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may be something like

template <class C>
struct apply<template<> struct T<C N>>
{
    typedef typename T<N + 1>::type type;
};

just for example it returns next integral constant type.

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1  
I don't get what your question is.. Hope I'm not the only one :) –  kukyakya Dec 26 '11 at 11:35
    
i want to have template specialization for int_<some_integer>, long_<some_long> and other such types. it seems to be very tricky. –  Yola Dec 26 '11 at 11:39
1  
SO is a Q&A site, not a forum. Rather than responding to comments, you should edit your question to clarify it. Sample code should be complete, yet concise. The question isn't currently understandable because you haven't given the declaration for the template you want to specialize. Also, the question should appear in both the title and the body. –  outis Dec 26 '11 at 11:49
    
@outis, thanks for comment. –  Yola Dec 26 '11 at 11:53
    
some people understand, some not, hmm... –  Yola Dec 26 '11 at 11:59

1 Answer 1

up vote 1 down vote accepted

For any fixed type you can specialize directly:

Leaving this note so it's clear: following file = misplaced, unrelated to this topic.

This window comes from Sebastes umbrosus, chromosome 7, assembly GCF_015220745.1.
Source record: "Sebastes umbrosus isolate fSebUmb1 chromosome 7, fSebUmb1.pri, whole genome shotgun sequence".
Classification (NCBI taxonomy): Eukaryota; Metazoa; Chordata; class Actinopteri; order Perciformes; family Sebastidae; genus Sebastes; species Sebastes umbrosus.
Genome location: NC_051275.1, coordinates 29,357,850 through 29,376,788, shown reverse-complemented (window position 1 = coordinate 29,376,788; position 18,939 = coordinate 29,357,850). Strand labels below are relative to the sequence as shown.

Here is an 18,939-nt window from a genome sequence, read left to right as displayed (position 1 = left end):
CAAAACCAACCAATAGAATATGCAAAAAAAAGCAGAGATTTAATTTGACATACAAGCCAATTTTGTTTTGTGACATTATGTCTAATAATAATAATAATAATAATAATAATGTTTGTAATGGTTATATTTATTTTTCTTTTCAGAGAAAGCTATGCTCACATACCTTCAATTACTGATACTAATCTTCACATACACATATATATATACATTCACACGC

template <typename> struct apply;  // primary template

template <unsigned int N>
struct apply<int_<N>>
{
    typedef int_<N + 1> type;
};

You can also specialize on templates that take one integer parameter:

template <template <unsigned int> class TInt, unsigned int N>
struct apply<TInt<N>>
{
    typedef TInt<N + 1> type;
};

The latter will match any template <unsigned int> class, though, so be careful.

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+1, thanks is it possible to do something like this: template <class C, template <C> class TInt, C N> –  Yola Dec 26 '11 at 12:02
    
@Yola: I don't understand your syntax. What is that supposed to be? Template arguments must be either types, objects, or templates. –  Kerrek SB Dec 26 '11 at 12:21
    
i still to write generic class for every of integral constant classes, but its seems to be too tricky for me now if possible. Thanks, and apply. –  Yola Dec 26 '11 at 12:32

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